Monday, July 23, 2012

Week 6: Pesto!

Hot and dry, again. No big surprise there.

But it has got me thinking. The weather has been "strange" ever since we started farming here, with no two years really looking the same. One of the first years we were here we experienced a July that barely broke out of the 50's. When we compare that to this July all we can do is scratch our heads.

A steamy scene, some volunteer cosmos, from last years planting,
amid the Brussels sprouts.
Can we ever expect to see standard Upper Peninsula weather (whatever that is)? We try to plan for every extreme. Which means something fails every year. This year it's the fava beans. They would much prefer it was in the 50's (though they could handle mid seventies) and in this heat they have turned to crispy brown sticks rather than bean plants. That year of the cold July, however, we didn't get more than ten ripe tomatoes out of the field. I just ate the first ripe field tomato today. So I guess it balances out.

What is really on my mind though is climate change. I know I'm not the only one wondering if this is it. Maybe all bets are off. Maybe the weather is going to continue to behave in this unpredictable manner for the rest of my farming career. This makes me wonder (as I sit at my laptop and listen to the walk-in cooler whirring away in the basement) how much I have contributed to (or mitigated) this possible change. I am a CSA farmer. Eating locally is tops on the carbon footprint reducing to-do list and I like to think I make that possible for many people in my community. But does it really make a difference? I wish that I could know for sure.

Heavy ponderings for a share description ;)

Which is to say, this week members can expect the following mix of cool weather and heat loving vegetables: Chard, Cauliflower or Kohlrabi, Salad Turnips, Leaf Lettuce, Basil, Cilantro, Garlic, Bunching Onions, Snow Peas, and Tomatoes/Peppers/Eggplant OR Ground Cherries.

We are beginning the harvest of a different kind of Kohlrabi this week.

It is called gigante and it is pretty much gigantic. Like, the size of a baby's head. It is meant to be a 130 day crop, which would put them ready to harvest in the fall. But, as we've seen in the cauliflower, some plants are maturing well ahead of schedule. Rather than let them go to waste, we are going to take the ready specimens now. We're not really sure if the others will continue maturing throughout the season or grow the long haul.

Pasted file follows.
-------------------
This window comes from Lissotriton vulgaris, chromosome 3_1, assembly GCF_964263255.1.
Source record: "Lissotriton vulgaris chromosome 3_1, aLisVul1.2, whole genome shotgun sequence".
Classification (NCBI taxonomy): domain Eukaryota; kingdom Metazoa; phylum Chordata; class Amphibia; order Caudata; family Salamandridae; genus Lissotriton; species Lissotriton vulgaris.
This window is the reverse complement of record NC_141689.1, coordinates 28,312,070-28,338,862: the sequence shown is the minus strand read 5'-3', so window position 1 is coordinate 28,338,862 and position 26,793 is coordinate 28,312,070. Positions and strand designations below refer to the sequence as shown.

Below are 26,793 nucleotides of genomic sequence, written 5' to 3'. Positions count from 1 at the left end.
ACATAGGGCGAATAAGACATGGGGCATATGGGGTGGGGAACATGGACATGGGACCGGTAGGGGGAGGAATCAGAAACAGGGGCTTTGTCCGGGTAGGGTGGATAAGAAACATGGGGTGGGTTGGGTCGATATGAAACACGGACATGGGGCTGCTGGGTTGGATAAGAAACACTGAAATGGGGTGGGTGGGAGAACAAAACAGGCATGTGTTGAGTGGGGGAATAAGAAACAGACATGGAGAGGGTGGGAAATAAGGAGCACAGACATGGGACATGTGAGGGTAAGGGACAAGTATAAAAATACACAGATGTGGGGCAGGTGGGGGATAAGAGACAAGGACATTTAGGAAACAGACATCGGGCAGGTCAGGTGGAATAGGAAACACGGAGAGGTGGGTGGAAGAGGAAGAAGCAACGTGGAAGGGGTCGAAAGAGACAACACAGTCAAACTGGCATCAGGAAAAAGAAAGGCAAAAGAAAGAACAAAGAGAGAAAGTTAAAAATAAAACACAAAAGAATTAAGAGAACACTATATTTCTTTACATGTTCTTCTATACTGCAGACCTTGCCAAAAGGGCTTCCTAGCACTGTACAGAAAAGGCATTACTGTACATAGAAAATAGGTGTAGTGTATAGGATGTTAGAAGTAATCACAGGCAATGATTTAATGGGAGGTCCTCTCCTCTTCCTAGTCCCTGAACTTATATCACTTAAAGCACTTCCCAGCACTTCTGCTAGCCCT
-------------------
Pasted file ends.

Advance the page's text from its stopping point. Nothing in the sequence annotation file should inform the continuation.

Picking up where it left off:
They are a bit different than the purple kohlibri kohlrabi of the earlier shares. Expect tough skin with a bit of woodiness that needs to be peeled away. The inner flesh should not be woody, please let us know if it is. The gigante we have eaten have been fine grained and nutty, with more rutabaga leanings than the kohlibri have. In short, exactly as we'd hoped they would be. We tried a different big kohlrabi last year (called kossack) that was supposed to stay tender when large but found it to be a bit woody. We'd like your feedback on this one so we know if we should stick with it.

If you're not sure what to do with a giant kohlrabi you can try this very basic recipe or use it in any dish that calls for root vegetables. I used some in a chicken pot pie the other day with excellent results.

The basil is coming on strong now.

Basil, basil, basil!!!
The plan is to give everyone about sixteen stems of basil, enough for a generous batch of pesto (see the recipe below) or several batches of this recipe for basil syrup. If you make basil syrup, please use it to make lemonade. It's luscious.

The cilantro is just starting to come on. We are crossing our fingers that if we keep it cut back and watered it will hold until the field tomatoes come on. We'll do out best. But those of you who want guaranteed cilantro come salsa time may want to freeze some to be one the safe side. I've actually never done this, but the first method in the link looks promising for salsa cilantro.


This is a very traditional pesto recipe. Note that basil oxidizes (turns an unattractive brown color) rapidly. If you want a lovely green pesto add a few sprigs of fresh parsley, which doesn't oxidize. Some people like to add salt to pesto, but I find the cheese brings enough salt to the recipe. You should taste this for salt at the end and add it if you think it's necessary. This recipe yielded a scant two cups for me.
  • 1/2 cup pine nuts
  • Six cloves of garlic
  • 2.5 ounces Parmesan cheese, cut into small chunks.
  • Basil from the share, stripped from the large central stems (smaller stems are fine). For me this was about three cups of basil.
  • 3/4 cup olive oil
Combine the pine nuts, garlic, and cheese in the small bowl of a food processor. Process until the nuts, garlic, and cheese are very finely chopped.

Add the basil, in batches in necessary, and process until a thick chunky puree is formed.

Drizzle in the olive oil, or add it a quarter cup at a time, processing until all ingredients are thoroughly combined. Taste for salt.

To store the pesto place it in a jar with a thin layer of olive oil on the surface to reduce oxidation. It can be refrigerated or frozen for longer term storage.

Or just eat it up right away, lovely shades of brown and all.

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